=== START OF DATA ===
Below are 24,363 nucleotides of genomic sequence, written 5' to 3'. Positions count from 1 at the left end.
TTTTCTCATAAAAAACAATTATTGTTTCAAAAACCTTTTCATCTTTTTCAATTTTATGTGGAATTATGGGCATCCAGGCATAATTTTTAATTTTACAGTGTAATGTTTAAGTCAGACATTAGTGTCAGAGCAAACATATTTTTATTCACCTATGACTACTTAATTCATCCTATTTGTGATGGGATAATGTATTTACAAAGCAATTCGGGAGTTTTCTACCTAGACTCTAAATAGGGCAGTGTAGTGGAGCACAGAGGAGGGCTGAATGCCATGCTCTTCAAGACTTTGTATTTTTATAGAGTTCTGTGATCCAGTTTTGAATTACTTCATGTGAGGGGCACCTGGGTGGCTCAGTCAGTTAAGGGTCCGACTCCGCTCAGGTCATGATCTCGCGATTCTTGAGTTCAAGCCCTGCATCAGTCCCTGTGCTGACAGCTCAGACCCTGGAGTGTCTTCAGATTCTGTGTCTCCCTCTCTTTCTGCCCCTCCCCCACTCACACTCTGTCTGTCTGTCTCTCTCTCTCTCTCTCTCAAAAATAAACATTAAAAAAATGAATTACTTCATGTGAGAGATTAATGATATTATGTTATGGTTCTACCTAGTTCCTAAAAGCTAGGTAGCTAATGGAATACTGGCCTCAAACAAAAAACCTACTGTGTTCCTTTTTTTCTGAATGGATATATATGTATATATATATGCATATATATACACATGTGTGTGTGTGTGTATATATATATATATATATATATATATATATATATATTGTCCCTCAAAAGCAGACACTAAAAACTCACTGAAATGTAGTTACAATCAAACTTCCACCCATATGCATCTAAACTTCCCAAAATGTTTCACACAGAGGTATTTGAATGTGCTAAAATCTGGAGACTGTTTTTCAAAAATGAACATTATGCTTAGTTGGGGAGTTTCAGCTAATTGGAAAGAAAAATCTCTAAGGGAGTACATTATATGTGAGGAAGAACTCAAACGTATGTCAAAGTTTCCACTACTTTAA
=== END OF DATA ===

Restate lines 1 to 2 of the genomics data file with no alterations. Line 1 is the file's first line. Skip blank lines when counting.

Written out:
Below are 24,363 nucleotides of genomic sequence, written 5' to 3'. Positions count from 1 at the left end.
TTTTCTCATAAAAAACAATTATTGTTTCAAAAACCTTTTCATCTTTTTCAATTTTATGTGGAATTATGGGCATCCAGGCATAATTTTTAATTTTACAGTGTAATGTTTAAGTCAGACATTAGTGTCAGAGCAAACATATTTTTATTCACCTATGACTACTTAATTCATCCTATTTGTGATGGGATAATGTATTTACAAAGCAATTCGGGAGTTTTCTACCTAGACTCTAAATAGGGCAGTGTAGTGGAGCACAGAGGAGGGCTGAATGCCATGCTCTTCAAGACTTTGTATTTTTATAGAGTTCTGTGATCCAGTTTTGAATTACTTCATGTGAGGGGCACCTGGGTGGCTCAGTCAGTTAAGGGTCCGACTCCGCTCAGGTCATGATCTCGCGATTCTTGAGTTCAAGCCCTGCATCAGTCCCTGTGCTGACAGCTCAGACCCTGGAGTGTCTTCAGATTCTGTGTCTCCCTCTCTTTCTGCCCCTCCCCCACTCACACTCTGTCTGTCTGTCTCTCTCTCTCTCTCTCTCAAAAATAAACATTAAAAAAATGAATTACTTCATGTGAGAGATTAATGATATTATGTTATGGTTCTACCTAGTTCCTAAAAGCTAGGTAGCTAATGGAATACTGGCCTCAAACAAAAAACCTACTGTGTTCCTTTTTTTCTGAATGGATATATATGTATATATATATGCATATATATACACATGTGTGTGTGTGTGTATATATATATATATATATATATATATATATATATATTGTCCCTCAAAAGCAGACACTAAAAACTCACTGAAATGTAGTTACAATCAAACTTCCACCCATATGCATCTAAACTTCCCAAAATGTTTCACACAGAGGTATTTGAATGTGCTAAAATCTGGAGACTGTTTTTCAAAAATGAACATTATGCTTAGTTGGGGAGTTTCAGCTAATTGGAAAGAAAAATCTCTAAGGGAGTACATTATATGTGAGGAAGAACTCAAACGTATGTCAAAGTTTCCACTACTTTAA